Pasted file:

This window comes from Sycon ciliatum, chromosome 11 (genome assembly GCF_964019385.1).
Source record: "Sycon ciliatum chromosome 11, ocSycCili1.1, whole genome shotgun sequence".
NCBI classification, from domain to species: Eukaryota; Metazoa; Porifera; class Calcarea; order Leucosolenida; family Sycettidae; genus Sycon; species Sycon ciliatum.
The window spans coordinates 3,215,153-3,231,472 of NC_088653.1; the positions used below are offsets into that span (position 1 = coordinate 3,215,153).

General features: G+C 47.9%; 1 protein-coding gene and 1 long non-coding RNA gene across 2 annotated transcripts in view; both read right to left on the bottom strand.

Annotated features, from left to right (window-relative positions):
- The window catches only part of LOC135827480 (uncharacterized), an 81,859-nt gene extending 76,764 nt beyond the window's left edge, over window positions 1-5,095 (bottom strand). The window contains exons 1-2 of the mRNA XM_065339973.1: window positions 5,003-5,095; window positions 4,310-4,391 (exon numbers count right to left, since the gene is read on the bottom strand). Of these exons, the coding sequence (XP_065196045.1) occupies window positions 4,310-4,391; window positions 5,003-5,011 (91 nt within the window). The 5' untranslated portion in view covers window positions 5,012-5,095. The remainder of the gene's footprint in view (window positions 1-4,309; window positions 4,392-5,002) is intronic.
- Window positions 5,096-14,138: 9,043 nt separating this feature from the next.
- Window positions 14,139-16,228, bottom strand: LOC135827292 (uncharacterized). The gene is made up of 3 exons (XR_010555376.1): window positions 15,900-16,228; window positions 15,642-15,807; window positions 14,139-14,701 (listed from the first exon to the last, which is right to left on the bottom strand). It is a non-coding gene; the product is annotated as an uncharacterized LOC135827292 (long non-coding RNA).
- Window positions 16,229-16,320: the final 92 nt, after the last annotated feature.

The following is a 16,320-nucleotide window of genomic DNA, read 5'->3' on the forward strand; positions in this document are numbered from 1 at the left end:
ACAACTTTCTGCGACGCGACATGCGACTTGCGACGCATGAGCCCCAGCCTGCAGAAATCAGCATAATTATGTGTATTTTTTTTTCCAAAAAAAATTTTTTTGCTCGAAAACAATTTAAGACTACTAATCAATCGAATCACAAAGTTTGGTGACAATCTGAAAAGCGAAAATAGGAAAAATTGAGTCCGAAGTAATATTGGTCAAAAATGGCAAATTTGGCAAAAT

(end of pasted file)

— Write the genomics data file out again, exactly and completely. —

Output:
This window comes from Sycon ciliatum, chromosome 11 (genome assembly GCF_964019385.1).
Source record: "Sycon ciliatum chromosome 11, ocSycCili1.1, whole genome shotgun sequence".
NCBI classification, from domain to species: Eukaryota; Metazoa; Porifera; class Calcarea; order Leucosolenida; family Sycettidae; genus Sycon; species Sycon ciliatum.
The window spans coordinates 3,215,153-3,231,472 of NC_088653.1; the positions used below are offsets into that span (position 1 = coordinate 3,215,153).

General features: G+C 47.9%; 1 protein-coding gene and 1 long non-coding RNA gene across 2 annotated transcripts in view; both read right to left on the bottom strand.

Annotated features, from left to right (window-relative positions):
- The window catches only part of LOC135827480 (uncharacterized), an 81,859-nt gene extending 76,764 nt beyond the window's left edge, over window positions 1-5,095 (bottom strand). The window contains exons 1-2 of the mRNA XM_065339973.1: window positions 5,003-5,095; window positions 4,310-4,391 (exon numbers count right to left, since the gene is read on the bottom strand). Of these exons, the coding sequence (XP_065196045.1) occupies window positions 4,310-4,391; window positions 5,003-5,011 (91 nt within the window). The 5' untranslated portion in view covers window positions 5,012-5,095. The remainder of the gene's footprint in view (window positions 1-4,309; window positions 4,392-5,002) is intronic.
- Window positions 5,096-14,138: 9,043 nt separating this feature from the next.
- Window positions 14,139-16,228, bottom strand: LOC135827292 (uncharacterized). The gene is made up of 3 exons (XR_010555376.1): window positions 15,900-16,228; window positions 15,642-15,807; window positions 14,139-14,701 (listed from the first exon to the last, which is right to left on the bottom strand). It is a non-coding gene; the product is annotated as an uncharacterized LOC135827292 (long non-coding RNA).
- Window positions 16,229-16,320: the final 92 nt, after the last annotated feature.

The following is a 16,320-nucleotide window of genomic DNA, read 5'->3' on the forward strand; positions in this document are numbered from 1 at the left end:
ACAACTTTCTGCGACGCGACATGCGACTTGCGACGCATGAGCCCCAGCCTGCAGAAATCAGCATAATTATGTGTATTTTTTTTTCCAAAAAAAATTTTTTTGCTCGAAAACAATTTAAGACTACTAATCAATCGAATCACAAAGTTTGGTGACAATCTGAAAAGCGAAAATAGGAAAAATTGAGTCCGAAGTAATATTGGTCAAAAATGGCAAATTTGGCAAAAT